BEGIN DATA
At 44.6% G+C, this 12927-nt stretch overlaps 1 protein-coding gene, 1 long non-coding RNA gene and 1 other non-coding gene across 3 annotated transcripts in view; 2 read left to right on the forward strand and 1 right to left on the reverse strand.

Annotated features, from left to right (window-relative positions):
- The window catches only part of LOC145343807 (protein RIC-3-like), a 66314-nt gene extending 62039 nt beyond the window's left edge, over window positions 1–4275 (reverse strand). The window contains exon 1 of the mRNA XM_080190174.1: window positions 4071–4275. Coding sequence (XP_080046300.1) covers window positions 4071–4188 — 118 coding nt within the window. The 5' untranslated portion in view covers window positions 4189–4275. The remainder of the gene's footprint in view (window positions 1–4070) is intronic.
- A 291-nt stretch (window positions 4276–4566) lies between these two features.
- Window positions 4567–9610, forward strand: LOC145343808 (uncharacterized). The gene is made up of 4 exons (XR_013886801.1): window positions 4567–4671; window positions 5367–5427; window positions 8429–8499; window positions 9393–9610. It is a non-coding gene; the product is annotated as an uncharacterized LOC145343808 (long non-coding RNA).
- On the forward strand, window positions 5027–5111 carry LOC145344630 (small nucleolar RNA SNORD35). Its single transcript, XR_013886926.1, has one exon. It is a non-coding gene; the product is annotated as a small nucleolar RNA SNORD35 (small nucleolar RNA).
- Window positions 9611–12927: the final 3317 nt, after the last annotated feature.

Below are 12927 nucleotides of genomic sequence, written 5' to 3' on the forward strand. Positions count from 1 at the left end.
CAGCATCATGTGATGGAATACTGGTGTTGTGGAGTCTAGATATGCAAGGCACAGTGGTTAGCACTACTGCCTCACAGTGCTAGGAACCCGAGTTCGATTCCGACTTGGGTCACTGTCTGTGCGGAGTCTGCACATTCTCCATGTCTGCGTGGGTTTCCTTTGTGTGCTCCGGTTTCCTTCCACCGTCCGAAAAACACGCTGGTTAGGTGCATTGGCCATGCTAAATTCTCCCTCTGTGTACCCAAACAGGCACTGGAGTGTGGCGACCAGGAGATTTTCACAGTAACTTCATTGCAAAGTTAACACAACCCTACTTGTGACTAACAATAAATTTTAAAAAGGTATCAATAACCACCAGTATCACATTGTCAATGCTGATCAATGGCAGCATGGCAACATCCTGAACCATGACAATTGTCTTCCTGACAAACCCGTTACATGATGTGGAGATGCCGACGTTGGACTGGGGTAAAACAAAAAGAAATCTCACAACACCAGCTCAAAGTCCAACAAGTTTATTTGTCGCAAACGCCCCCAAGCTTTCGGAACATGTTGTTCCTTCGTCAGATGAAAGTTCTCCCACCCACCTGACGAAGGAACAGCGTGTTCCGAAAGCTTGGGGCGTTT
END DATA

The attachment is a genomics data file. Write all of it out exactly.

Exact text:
At 44.6% G+C, this 12927-nt stretch overlaps 1 protein-coding gene, 1 long non-coding RNA gene and 1 other non-coding gene across 3 annotated transcripts in view; 2 read left to right on the forward strand and 1 right to left on the reverse strand.

Annotated features, from left to right (window-relative positions):
- The window catches only part of LOC145343807 (protein RIC-3-like), a 66314-nt gene extending 62039 nt beyond the window's left edge, over window positions 1–4275 (reverse strand). The window contains exon 1 of the mRNA XM_080190174.1: window positions 4071–4275. Coding sequence (XP_080046300.1) covers window positions 4071–4188 — 118 coding nt within the window. The 5' untranslated portion in view covers window positions 4189–4275. The remainder of the gene's footprint in view (window positions 1–4070) is intronic.
- A 291-nt stretch (window positions 4276–4566) lies between these two features.
- Window positions 4567–9610, forward strand: LOC145343808 (uncharacterized). The gene is made up of 4 exons (XR_013886801.1): window positions 4567–4671; window positions 5367–5427; window positions 8429–8499; window positions 9393–9610. It is a non-coding gene; the product is annotated as an uncharacterized LOC145343808 (long non-coding RNA).
- On the forward strand, window positions 5027–5111 carry LOC145344630 (small nucleolar RNA SNORD35). Its single transcript, XR_013886926.1, has one exon. It is a non-coding gene; the product is annotated as a small nucleolar RNA SNORD35 (small nucleolar RNA).
- Window positions 9611–12927: the final 3317 nt, after the last annotated feature.

Below are 12927 nucleotides of genomic sequence, written 5' to 3' on the forward strand. Positions count from 1 at the left end.
CAGCATCATGTGATGGAATACTGGTGTTGTGGAGTCTAGATATGCAAGGCACAGTGGTTAGCACTACTGCCTCACAGTGCTAGGAACCCGAGTTCGATTCCGACTTGGGTCACTGTCTGTGCGGAGTCTGCACATTCTCCATGTCTGCGTGGGTTTCCTTTGTGTGCTCCGGTTTCCTTCCACCGTCCGAAAAACACGCTGGTTAGGTGCATTGGCCATGCTAAATTCTCCCTCTGTGTACCCAAACAGGCACTGGAGTGTGGCGACCAGGAGATTTTCACAGTAACTTCATTGCAAAGTTAACACAACCCTACTTGTGACTAACAATAAATTTTAAAAAGGTATCAATAACCACCAGTATCACATTGTCAATGCTGATCAATGGCAGCATGGCAACATCCTGAACCATGACAATTGTCTTCCTGACAAACCCGTTACATGATGTGGAGATGCCGACGTTGGACTGGGGTAAAACAAAAAGAAATCTCACAACACCAGCTCAAAGTCCAACAAGTTTATTTGTCGCAAACGCCCCCAAGCTTTCGGAACATGTTGTTCCTTCGTCAGATGAAAGTTCTCCCACCCACCTGACGAAGGAACAGCGTGTTCCGAAAGCTTGGGGCGTTT